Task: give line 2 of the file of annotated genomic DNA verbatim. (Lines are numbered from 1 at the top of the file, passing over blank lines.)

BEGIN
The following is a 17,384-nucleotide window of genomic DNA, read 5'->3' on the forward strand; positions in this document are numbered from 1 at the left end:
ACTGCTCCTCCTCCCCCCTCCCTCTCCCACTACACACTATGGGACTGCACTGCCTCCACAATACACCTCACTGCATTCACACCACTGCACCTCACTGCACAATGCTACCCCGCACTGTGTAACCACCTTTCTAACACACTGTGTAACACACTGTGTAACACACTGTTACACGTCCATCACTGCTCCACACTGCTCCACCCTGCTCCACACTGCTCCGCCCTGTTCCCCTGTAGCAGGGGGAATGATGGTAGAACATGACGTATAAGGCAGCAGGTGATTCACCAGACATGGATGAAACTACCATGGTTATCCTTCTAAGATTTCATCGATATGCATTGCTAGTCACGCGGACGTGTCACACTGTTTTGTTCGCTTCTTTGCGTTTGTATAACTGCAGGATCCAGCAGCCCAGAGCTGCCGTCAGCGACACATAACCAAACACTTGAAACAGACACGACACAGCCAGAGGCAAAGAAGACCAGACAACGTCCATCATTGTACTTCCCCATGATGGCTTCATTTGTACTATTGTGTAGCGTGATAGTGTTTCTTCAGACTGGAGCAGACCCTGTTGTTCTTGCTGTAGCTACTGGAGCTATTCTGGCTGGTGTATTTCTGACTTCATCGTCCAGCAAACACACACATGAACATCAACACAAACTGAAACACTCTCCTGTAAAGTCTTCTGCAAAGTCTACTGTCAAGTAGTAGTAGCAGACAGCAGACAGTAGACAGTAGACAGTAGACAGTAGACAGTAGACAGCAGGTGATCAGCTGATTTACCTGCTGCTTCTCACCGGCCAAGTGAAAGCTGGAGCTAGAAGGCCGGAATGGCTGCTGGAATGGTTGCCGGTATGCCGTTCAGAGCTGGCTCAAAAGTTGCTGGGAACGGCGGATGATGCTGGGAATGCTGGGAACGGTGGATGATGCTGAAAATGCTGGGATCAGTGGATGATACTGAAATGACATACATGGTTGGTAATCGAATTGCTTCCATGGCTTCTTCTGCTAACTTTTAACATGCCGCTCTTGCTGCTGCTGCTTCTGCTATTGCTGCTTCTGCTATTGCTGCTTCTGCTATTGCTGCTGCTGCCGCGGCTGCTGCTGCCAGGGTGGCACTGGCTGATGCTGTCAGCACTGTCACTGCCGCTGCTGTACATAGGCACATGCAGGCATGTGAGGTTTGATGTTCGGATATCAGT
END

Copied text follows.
ACTGCTCCTCCTCCCCCCTCCCTCTCCCACTACACACTATGGGACTGCACTGCCTCCACAATACACCTCACTGCATTCACACCACTGCACCTCACTGCACAATGCTACCCCGCACTGTGTAACCACCTTTCTAACACACTGTGTAACACACTGTGTAACACACTGTTACACGTCCATCACTGCTCCACACTGCTCCACCCTGCTCCACACTGCTCCGCCCTGTTCCCCTGTAGCAGGGGGAATGATGGTAGAACATGACGTATAAGGCAGCAGGTGATTCACCAGACATGGATGAAACTACCATGGTTATCCTTCTAAGATTTCATCGATATGCATTGCTAGTCACGCGGACGTGTCACACTGTTTTGTTCGCTTCTTTGCGTTTGTATAACTGCAGGATCCAGCAGCCCAGAGCTGCCGTCAGCGACACATAACCAAACACTTGAAACAGACACGACACAGCCAGAGGCAAAGAAGACCAGACAACGTCCATCATTGTACTTCCCCATGATGGCTTCATTTGTACTATTGTGTAGCGTGATAGTGTTTCTTCAGACTGGAGCAGACCCTGTTGTTCTTGCTGTAGCTACTGGAGCTATTCTGGCTGGTGTATTTCTGACTTCATCGTCCAGCAAACACACACATGAACATCAACACAAACTGAAACACTCTCCTGTAAAGTCTTCTGCAAAGTCTACTGTCAAGTAGTAGTAGCAGACAGCAGACAGTAGACAGTAGACAGTAGACAGTAGACAGTAGACAGCAGGTGATCAGCTGATTTACCTGCTGCTTCTCACCGGCCAAGTGAAAGCTGGAGCTAGAAGGCCGGAATGGCTGCTGGAATGGTTGCCGGTATGCCGTTCAGAGCTGGCTCAAAAGTTGCTGGGAACGGCGGATGATGCTGGGAATGCTGGGAACGGTGGATGATGCTGAAAATGCTGGGATCAGTGGATGATACTGAAATGACATACATGGTTGGTAATCGAATTGCTTCCATGGCTTCTTCTGCTAACTTTTAACATGCCGCTCTTGCTGCTGCTGCTTCTGCTATTGCTGCTTCTGCTATTGCTGCTTCTGCTATTGCTGCTGCTGCCGCGGCTGCTGCTGCCAGGGTGGCACTGGCTGATGCTGTCAGCACTGTCACTGCCGCTGCTGTACATAGGCACATGCAGGCATGTGAGGTTTGATGTTCGGATATCAGT